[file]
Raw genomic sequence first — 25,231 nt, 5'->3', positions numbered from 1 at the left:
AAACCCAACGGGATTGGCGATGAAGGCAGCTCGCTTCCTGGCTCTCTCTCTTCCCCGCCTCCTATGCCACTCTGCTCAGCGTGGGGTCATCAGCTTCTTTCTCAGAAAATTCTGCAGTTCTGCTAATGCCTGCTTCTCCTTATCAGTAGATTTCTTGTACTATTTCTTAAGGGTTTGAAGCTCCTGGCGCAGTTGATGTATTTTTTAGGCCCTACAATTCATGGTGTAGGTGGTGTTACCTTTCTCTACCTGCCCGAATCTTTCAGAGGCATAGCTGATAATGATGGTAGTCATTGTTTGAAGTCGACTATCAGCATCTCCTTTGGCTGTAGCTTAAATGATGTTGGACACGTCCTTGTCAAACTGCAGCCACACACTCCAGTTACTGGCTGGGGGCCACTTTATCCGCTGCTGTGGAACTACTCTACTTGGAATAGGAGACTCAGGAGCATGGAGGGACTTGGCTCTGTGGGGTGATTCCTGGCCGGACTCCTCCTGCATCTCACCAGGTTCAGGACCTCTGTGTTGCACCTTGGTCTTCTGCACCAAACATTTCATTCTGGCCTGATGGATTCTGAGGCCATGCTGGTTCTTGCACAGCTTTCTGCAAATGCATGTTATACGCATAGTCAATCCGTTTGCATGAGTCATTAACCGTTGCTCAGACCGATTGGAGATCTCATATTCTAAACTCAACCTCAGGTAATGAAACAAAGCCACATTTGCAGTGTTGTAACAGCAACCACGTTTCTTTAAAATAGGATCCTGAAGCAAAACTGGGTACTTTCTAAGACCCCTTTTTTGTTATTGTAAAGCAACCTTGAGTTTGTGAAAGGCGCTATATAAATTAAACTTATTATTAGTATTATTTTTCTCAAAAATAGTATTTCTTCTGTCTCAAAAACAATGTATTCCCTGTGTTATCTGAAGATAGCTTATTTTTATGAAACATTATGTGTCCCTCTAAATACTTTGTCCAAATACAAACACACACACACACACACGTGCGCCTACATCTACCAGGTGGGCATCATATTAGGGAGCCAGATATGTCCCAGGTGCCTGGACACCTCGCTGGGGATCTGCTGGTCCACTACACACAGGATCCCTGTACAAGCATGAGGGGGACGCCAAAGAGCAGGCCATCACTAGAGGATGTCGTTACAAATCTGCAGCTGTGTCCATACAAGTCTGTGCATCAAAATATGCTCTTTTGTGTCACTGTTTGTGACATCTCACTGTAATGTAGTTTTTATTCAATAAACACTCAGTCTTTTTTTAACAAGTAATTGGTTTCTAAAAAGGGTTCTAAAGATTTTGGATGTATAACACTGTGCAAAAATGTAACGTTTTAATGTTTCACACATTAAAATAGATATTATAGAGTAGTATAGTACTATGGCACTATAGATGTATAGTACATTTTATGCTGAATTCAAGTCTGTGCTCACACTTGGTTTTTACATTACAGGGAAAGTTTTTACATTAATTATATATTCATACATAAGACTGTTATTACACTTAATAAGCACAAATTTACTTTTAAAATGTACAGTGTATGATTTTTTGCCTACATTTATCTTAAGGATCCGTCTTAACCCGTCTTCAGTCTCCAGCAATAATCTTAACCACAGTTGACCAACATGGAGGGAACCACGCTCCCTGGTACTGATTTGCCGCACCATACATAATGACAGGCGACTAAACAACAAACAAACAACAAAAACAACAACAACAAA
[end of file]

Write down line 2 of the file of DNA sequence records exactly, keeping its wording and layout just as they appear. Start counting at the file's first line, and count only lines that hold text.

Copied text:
AAACCCAACGGGATTGGCGATGAAGGCAGCTCGCTTCCTGGCTCTCTCTCTTCCCCGCCTCCTATGCCACTCTGCTCAGCGTGGGGTCATCAGCTTCTTTCTCAGAAAATTCTGCAGTTCTGCTAATGCCTGCTTCTCCTTATCAGTAGATTTCTTGTACTATTTCTTAAGGGTTTGAAGCTCCTGGCGCAGTTGATGTATTTTTTAGGCCCTACAATTCATGGTGTAGGTGGTGTTACCTTTCTCTACCTGCCCGAATCTTTCAGAGGCATAGCTGATAATGATGGTAGTCATTGTTTGAAGTCGACTATCAGCATCTCCTTTGGCTGTAGCTTAAATGATGTTGGACACGTCCTTGTCAAACTGCAGCCACACACTCCAGTTACTGGCTGGGGGCCACTTTATCCGCTGCTGTGGAACTACTCTACTTGGAATAGGAGACTCAGGAGCATGGAGGGACTTGGCTCTGTGGGGTGATTCCTGGCCGGACTCCTCCTGCATCTCACCAGGTTCAGGACCTCTGTGTTGCACCTTGGTCTTCTGCACCAAACATTTCATTCTGGCCTGATGGATTCTGAGGCCATGCTGGTTCTTGCACAGCTTTCTGCAAATGCATGTTATACGCATAGTCAATCCGTTTGCATGAGTCATTAACCGTTGCTCAGACCGATTGGAGATCTCATATTCTAAACTCAACCTCAGGTAATGAAACAAAGCCACATTTGCAGTGTTGTAACAGCAACCACGTTTCTTTAAAATAGGATCCTGAAGCAAAACTGGGTACTTTCTAAGACCCCTTTTTTGTTATTGTAAAGCAACCTTGAGTTTGTGAAAGGCGCTATATAAATTAAACTTATTATTAGTATTATTTTTCTCAAAAATAGTATTTCTTCTGTCTCAAAAACAATGTATTCCCTGTGTTATCTGAAGATAGCTTATTTTTATGAAACATTATGTGTCCCTCTAAATACTTTGTCCAAATACAAACACACACACACACACACGTGCGCCTACATCTACCAGGTGGGCATCATATTAGGGAGCCAGATATGTCCCAGGTGCCTGGACACCTCGCTGGGGATCTGCTGGTCCACTACACACAGGATCCCTGTACAAGCATGAGGGGGACGCCAAAGAGCAGGCCATCACTAGAGGATGTCGTTACAAATCTGCAGCTGTGTCCATACAAGTCTGTGCATCAAAATATGCTCTTTTGTGTCACTGTTTGTGACATCTCACTGTAATGTAGTTTTTATTCAATAAACACTCAGTCTTTTTTTAACAAGTAATTGGTTTCTAAAAAGGGTTCTAAAGATTTTGGATGTATAACACTGTGCAAAAATGTAACGTTTTAATGTTTCACACATTAAAATAGATATTATAGAGTAGTATAGTACTATGGCACTATAGATGTATAGTACATTTTATGCTGAATTCAAGTCTGTGCTCACACTTGGTTTTTACATTACAGGGAAAGTTTTTACATTAATTATATATTCATACATAAGACTGTTATTACACTTAATAAGCACAAATTTACTTTTAAAATGTACAGTGTATGATTTTTTGCCTACATTTATCTTAAGGATCCGTCTTAACCCGTCTTCAGTCTCCAGCAATAATCTTAACCACAGTTGACCAACATGGAGGGAACCACGCTCCCTGGTACTGATTTGCCGCACCATACATAATGACAGGCGACTAAACAACAAACAAACAACAAAAACAACAACAACAAA